Liberation war’s Italian connection

21 Jul, 2015 - 00:07 0 Views
Liberation war’s Italian connection Dr Luisa Gudotti had people at heart. She was a hard worker who also treated poor people

The Herald

Dr Luisa Gudotti had people at heart. She was a hard worker who also treated poor people

Dr Luisa Gudotti had people at heart. She was a hard worker who also treated poor people

Special Correspondent
“Greater love no man has than this; that a man lays down his life for his friends. Luisa Gudotti, killed on 6 July 1979 along with all those of this area died for us. May their souls rest in peace.”

This is inscribed on a plaque at the Dr Luisa memorial site at All Souls Mission. The community around All Souls Mission in Mutoko recently held a special memorial service in commemoration of Doctor Luisa Guidotti, a great Italian woman who sacrificed her life for the people of Zimbabwe.

At the height of the liberation war, she dedicated her life to helping the sick, the injured and the poor in a remote rural community.

Speaking at the memorial service, the Italian ambassador to Zimbabwe, Enrico De Agostini paid tribute to Dr Luisa.

He said, “Doctor Guidotti worked hard in Mutoko, treating poor people. She was taken out but her legacy lives on. We are very proud of this legacy. This memorial shows recognition of the generosity of an Italian woman who gave up the good life in her country to come to Zimbabwe and work in a hostile environment helping under privileged people.”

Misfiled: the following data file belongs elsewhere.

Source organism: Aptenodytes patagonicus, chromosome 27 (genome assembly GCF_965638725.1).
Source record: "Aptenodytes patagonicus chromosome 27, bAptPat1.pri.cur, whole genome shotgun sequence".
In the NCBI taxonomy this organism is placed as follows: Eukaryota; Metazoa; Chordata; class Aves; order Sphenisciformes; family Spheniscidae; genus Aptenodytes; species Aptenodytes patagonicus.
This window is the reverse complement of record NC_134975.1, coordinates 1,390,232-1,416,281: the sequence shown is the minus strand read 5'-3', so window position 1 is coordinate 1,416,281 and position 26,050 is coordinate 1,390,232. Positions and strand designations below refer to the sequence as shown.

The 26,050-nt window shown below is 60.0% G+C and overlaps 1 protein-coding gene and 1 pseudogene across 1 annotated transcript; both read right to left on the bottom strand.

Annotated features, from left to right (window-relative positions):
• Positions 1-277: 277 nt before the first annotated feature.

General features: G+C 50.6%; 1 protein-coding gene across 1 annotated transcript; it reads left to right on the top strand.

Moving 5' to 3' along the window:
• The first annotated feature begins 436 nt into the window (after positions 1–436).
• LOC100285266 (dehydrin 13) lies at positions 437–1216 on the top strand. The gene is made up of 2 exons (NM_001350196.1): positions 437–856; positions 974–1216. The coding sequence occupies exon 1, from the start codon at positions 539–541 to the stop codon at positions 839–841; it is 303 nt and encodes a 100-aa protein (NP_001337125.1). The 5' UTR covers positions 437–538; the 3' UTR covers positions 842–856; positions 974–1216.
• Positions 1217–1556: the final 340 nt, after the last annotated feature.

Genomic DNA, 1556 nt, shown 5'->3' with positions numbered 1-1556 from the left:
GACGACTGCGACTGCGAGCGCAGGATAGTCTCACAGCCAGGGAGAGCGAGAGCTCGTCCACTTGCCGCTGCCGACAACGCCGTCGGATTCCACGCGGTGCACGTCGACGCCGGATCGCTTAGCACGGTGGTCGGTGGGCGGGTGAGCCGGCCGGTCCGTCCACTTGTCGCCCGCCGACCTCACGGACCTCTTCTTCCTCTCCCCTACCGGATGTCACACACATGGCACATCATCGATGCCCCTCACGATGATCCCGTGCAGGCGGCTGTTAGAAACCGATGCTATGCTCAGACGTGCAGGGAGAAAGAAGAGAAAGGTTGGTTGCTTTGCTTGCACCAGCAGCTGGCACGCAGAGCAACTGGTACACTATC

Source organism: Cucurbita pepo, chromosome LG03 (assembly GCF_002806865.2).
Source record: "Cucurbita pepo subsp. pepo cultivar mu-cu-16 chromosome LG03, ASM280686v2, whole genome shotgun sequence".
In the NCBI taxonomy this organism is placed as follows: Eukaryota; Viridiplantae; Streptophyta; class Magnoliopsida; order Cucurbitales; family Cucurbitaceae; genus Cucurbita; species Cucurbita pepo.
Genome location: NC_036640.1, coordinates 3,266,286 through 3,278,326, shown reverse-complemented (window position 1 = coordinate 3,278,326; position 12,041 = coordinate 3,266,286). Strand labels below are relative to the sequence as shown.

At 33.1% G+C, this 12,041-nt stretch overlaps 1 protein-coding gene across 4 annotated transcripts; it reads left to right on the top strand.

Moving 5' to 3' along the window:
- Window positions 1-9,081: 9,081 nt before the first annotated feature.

The ambassador said the people of Italy have always looked at the people of Zimbabwe as friends and that is why individuals like Dr Luisa did so much to support the people in Zimbabwe.

“Luisa Gudotti’s sacrifice and service shows her integrity, compassion and love for other people. As an Italian that makes me proud of the spirit that drives us,” said Ambassador De Agostini.

Dr Luisa Guidotti (1932-1979) was a devout Catholic lay missionary who worked as the resident doctor at the All Souls Catholic Mission Hospital from 1969 until her untimely death at the height of the liberation struggle, at the hands of the Rhodesian forces.

Her death provides an insight into the harsh reality of the liberation war in Zimbabwe. On July 6 1979, the caring doctor met her tragic death when two Rhodesian soldiers opened fire at her ambulance, which was marked with a Red Cross, in broad daylight. She was on her way from the nearby Nyadire Mission Hospital where she had gone to transfer a woman in labour.

According to her close friend, Father John Dove, who wrote a biography after her death, “Just before she turned off to All Souls Mission on the fateful day, she was stopped by Rhodesian soldiers who were milling around the area as one of them had been killed. There was no road block, only soldiers. Luisa waited and then evidently thinking she was free to go, she drove on and slowly turned right proceeding off the tar to the dust road leading to the mission hospital.”

According to Father Dove’s account of that day’s events, that is when the commandant of the garrison gave the order to fire. Three shots were fired by one soldier while another soldier fired a fourth shot hitting the ambulance.

According to one witness she only said the words, “I am a doctor. Why are you shooting me?” As she lay in the car, bleeding.